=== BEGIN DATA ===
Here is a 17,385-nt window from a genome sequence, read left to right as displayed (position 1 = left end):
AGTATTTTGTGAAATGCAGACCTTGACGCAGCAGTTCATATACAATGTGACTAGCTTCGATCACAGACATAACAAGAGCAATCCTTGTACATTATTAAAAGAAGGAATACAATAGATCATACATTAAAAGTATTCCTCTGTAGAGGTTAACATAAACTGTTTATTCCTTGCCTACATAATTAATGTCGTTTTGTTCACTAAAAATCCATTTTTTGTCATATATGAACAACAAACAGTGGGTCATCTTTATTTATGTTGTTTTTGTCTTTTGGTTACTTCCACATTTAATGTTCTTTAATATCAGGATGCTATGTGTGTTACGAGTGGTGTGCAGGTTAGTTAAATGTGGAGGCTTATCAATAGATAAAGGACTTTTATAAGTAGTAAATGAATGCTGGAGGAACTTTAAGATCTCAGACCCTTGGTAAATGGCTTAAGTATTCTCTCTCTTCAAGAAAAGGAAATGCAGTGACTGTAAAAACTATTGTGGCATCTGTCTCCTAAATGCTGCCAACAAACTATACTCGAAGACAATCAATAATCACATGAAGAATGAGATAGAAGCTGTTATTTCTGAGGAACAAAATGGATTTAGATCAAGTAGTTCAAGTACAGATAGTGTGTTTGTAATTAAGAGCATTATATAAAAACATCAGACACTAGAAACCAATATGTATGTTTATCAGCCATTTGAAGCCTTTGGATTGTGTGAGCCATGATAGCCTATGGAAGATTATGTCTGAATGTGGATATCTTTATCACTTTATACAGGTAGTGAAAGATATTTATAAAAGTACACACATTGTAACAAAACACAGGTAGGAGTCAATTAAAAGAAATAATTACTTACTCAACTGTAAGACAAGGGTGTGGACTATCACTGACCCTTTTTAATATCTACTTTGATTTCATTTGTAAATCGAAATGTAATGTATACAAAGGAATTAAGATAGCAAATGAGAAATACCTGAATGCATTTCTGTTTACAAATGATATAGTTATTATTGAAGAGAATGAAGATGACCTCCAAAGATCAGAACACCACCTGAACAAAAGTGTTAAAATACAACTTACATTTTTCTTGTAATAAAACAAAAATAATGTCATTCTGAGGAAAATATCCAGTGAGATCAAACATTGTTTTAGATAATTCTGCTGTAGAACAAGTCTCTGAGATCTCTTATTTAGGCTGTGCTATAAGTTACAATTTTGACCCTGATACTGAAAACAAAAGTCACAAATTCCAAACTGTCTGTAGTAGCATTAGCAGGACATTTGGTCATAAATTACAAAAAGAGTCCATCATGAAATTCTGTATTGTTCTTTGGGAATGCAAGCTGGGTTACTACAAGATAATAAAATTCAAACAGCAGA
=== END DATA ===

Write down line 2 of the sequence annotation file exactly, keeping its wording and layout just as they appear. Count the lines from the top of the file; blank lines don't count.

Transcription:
AGTATTTTGTGAAATGCAGACCTTGACGCAGCAGTTCATATACAATGTGACTAGCTTCGATCACAGACATAACAAGAGCAATCCTTGTACATTATTAAAAGAAGGAATACAATAGATCATACATTAAAAGTATTCCTCTGTAGAGGTTAACATAAACTGTTTATTCCTTGCCTACATAATTAATGTCGTTTTGTTCACTAAAAATCCATTTTTTGTCATATATGAACAACAAACAGTGGGTCATCTTTATTTATGTTGTTTTTGTCTTTTGGTTACTTCCACATTTAATGTTCTTTAATATCAGGATGCTATGTGTGTTACGAGTGGTGTGCAGGTTAGTTAAATGTGGAGGCTTATCAATAGATAAAGGACTTTTATAAGTAGTAAATGAATGCTGGAGGAACTTTAAGATCTCAGACCCTTGGTAAATGGCTTAAGTATTCTCTCTCTTCAAGAAAAGGAAATGCAGTGACTGTAAAAACTATTGTGGCATCTGTCTCCTAAATGCTGCCAACAAACTATACTCGAAGACAATCAATAATCACATGAAGAATGAGATAGAAGCTGTTATTTCTGAGGAACAAAATGGATTTAGATCAAGTAGTTCAAGTACAGATAGTGTGTTTGTAATTAAGAGCATTATATAAAAACATCAGACACTAGAAACCAATATGTATGTTTATCAGCCATTTGAAGCCTTTGGATTGTGTGAGCCATGATAGCCTATGGAAGATTATGTCTGAATGTGGATATCTTTATCACTTTATACAGGTAGTGAAAGATATTTATAAAAGTACACACATTGTAACAAAACACAGGTAGGAGTCAATTAAAAGAAATAATTACTTACTCAACTGTAAGACAAGGGTGTGGACTATCACTGACCCTTTTTAATATCTACTTTGATTTCATTTGTAAATCGAAATGTAATGTATACAAAGGAATTAAGATAGCAAATGAGAAATACCTGAATGCATTTCTGTTTACAAATGATATAGTTATTATTGAAGAGAATGAAGATGACCTCCAAAGATCAGAACACCACCTGAACAAAAGTGTTAAAATACAACTTACATTTTTCTTGTAATAAAACAAAAATAATGTCATTCTGAGGAAAATATCCAGTGAGATCAAACATTGTTTTAGATAATTCTGCTGTAGAACAAGTCTCTGAGATCTCTTATTTAGGCTGTGCTATAAGTTACAATTTTGACCCTGATACTGAAAACAAAAGTCACAAATTCCAAACTGTCTGTAGTAGCATTAGCAGGACATTTGGTCATAAATTACAAAAAGAGTCCATCATGAAATTCTGTATTGTTCTTTGGGAATGCAAGCTGGGTTACTACAAGATAATAAAATTCAAACAGCAGA